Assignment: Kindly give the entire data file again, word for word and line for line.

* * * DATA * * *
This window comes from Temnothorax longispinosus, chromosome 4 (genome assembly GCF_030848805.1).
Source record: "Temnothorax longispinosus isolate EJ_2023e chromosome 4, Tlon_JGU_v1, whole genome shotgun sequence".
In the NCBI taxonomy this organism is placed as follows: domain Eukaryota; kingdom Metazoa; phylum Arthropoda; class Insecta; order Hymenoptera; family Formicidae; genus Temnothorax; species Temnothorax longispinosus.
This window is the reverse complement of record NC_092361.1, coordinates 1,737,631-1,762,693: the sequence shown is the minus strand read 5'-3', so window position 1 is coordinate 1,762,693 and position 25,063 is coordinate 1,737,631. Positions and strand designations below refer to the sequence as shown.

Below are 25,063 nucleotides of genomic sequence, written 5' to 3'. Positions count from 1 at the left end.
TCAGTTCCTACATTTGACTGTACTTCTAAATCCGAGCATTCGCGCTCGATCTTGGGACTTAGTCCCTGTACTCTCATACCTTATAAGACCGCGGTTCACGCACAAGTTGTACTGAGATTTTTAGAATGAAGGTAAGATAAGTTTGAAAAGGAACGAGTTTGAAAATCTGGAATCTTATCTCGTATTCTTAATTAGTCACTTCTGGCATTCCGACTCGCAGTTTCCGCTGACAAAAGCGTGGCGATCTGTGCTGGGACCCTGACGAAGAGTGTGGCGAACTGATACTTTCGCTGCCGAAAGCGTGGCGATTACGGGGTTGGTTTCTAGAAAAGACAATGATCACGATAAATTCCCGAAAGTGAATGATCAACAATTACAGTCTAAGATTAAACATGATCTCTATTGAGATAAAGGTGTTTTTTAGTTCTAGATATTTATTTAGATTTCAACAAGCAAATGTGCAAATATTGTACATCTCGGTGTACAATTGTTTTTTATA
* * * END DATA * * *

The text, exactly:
This window comes from Temnothorax longispinosus, chromosome 4 (genome assembly GCF_030848805.1).
Source record: "Temnothorax longispinosus isolate EJ_2023e chromosome 4, Tlon_JGU_v1, whole genome shotgun sequence".
In the NCBI taxonomy this organism is placed as follows: domain Eukaryota; kingdom Metazoa; phylum Arthropoda; class Insecta; order Hymenoptera; family Formicidae; genus Temnothorax; species Temnothorax longispinosus.
This window is the reverse complement of record NC_092361.1, coordinates 1,737,631-1,762,693: the sequence shown is the minus strand read 5'-3', so window position 1 is coordinate 1,762,693 and position 25,063 is coordinate 1,737,631. Positions and strand designations below refer to the sequence as shown.

Below are 25,063 nucleotides of genomic sequence, written 5' to 3'. Positions count from 1 at the left end.
TCAGTTCCTACATTTGACTGTACTTCTAAATCCGAGCATTCGCGCTCGATCTTGGGACTTAGTCCCTGTACTCTCATACCTTATAAGACCGCGGTTCACGCACAAGTTGTACTGAGATTTTTAGAATGAAGGTAAGATAAGTTTGAAAAGGAACGAGTTTGAAAATCTGGAATCTTATCTCGTATTCTTAATTAGTCACTTCTGGCATTCCGACTCGCAGTTTCCGCTGACAAAAGCGTGGCGATCTGTGCTGGGACCCTGACGAAGAGTGTGGCGAACTGATACTTTCGCTGCCGAAAGCGTGGCGATTACGGGGTTGGTTTCTAGAAAAGACAATGATCACGATAAATTCCCGAAAGTGAATGATCAACAATTACAGTCTAAGATTAAACATGATCTCTATTGAGATAAAGGTGTTTTTTAGTTCTAGATATTTATTTAGATTTCAACAAGCAAATGTGCAAATATTGTACATCTCGGTGTACAATTGTTTTTTATA